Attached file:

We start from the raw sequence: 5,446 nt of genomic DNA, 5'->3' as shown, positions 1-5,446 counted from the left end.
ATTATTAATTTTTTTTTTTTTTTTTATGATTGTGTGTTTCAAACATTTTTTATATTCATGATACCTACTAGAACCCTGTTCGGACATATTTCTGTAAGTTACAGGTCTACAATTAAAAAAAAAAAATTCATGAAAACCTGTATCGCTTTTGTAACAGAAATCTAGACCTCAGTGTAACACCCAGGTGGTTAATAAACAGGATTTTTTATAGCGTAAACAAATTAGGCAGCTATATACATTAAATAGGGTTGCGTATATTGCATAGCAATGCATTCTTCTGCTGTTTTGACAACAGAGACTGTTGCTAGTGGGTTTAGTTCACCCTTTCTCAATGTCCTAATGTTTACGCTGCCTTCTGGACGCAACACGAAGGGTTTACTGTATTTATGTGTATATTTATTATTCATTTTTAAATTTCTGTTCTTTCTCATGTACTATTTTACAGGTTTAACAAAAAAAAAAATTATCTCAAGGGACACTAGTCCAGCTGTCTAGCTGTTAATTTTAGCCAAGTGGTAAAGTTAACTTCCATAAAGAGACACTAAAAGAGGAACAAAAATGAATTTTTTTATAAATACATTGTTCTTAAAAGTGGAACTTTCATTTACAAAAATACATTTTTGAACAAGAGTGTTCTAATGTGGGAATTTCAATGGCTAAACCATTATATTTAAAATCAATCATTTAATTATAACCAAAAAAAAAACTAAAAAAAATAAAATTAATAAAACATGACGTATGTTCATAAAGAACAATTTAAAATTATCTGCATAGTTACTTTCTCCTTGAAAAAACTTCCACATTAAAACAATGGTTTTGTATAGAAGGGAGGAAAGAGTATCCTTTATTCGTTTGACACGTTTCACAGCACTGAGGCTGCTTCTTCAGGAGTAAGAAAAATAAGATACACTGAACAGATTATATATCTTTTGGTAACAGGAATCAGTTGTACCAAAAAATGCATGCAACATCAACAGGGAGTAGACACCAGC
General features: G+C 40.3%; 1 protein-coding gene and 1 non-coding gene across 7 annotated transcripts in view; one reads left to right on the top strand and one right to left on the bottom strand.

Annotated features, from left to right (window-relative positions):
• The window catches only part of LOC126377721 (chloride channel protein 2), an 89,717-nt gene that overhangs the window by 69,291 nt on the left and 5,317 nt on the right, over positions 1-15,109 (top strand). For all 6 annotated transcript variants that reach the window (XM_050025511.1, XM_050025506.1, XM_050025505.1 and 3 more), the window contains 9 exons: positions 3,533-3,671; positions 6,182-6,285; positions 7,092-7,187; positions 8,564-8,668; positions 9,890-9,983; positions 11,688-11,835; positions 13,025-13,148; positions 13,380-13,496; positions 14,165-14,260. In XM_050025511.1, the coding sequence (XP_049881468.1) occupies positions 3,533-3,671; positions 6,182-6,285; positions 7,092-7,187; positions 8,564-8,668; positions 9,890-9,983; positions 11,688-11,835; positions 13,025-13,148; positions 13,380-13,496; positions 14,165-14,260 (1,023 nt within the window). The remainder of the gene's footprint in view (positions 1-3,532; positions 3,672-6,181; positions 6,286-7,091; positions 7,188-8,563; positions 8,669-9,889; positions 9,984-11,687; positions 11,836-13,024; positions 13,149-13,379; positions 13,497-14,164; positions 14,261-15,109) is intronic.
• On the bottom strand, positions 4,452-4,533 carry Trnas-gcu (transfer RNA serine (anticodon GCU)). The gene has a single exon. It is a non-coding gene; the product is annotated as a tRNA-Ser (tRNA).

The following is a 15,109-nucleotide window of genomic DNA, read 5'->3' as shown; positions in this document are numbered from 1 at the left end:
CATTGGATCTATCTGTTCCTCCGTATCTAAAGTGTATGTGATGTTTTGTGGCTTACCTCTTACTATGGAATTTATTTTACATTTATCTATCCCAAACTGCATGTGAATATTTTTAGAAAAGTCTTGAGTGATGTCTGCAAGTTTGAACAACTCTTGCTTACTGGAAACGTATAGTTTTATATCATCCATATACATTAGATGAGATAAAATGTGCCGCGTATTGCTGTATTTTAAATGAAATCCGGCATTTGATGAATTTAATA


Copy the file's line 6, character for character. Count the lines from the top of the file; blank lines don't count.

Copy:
• On the bottom strand, positions 4,452-4,533 carry Trnas-gcu (transfer RNA serine (anticodon GCU)). The gene has a single exon. It is a non-coding gene; the product is annotated as a tRNA-Ser (tRNA).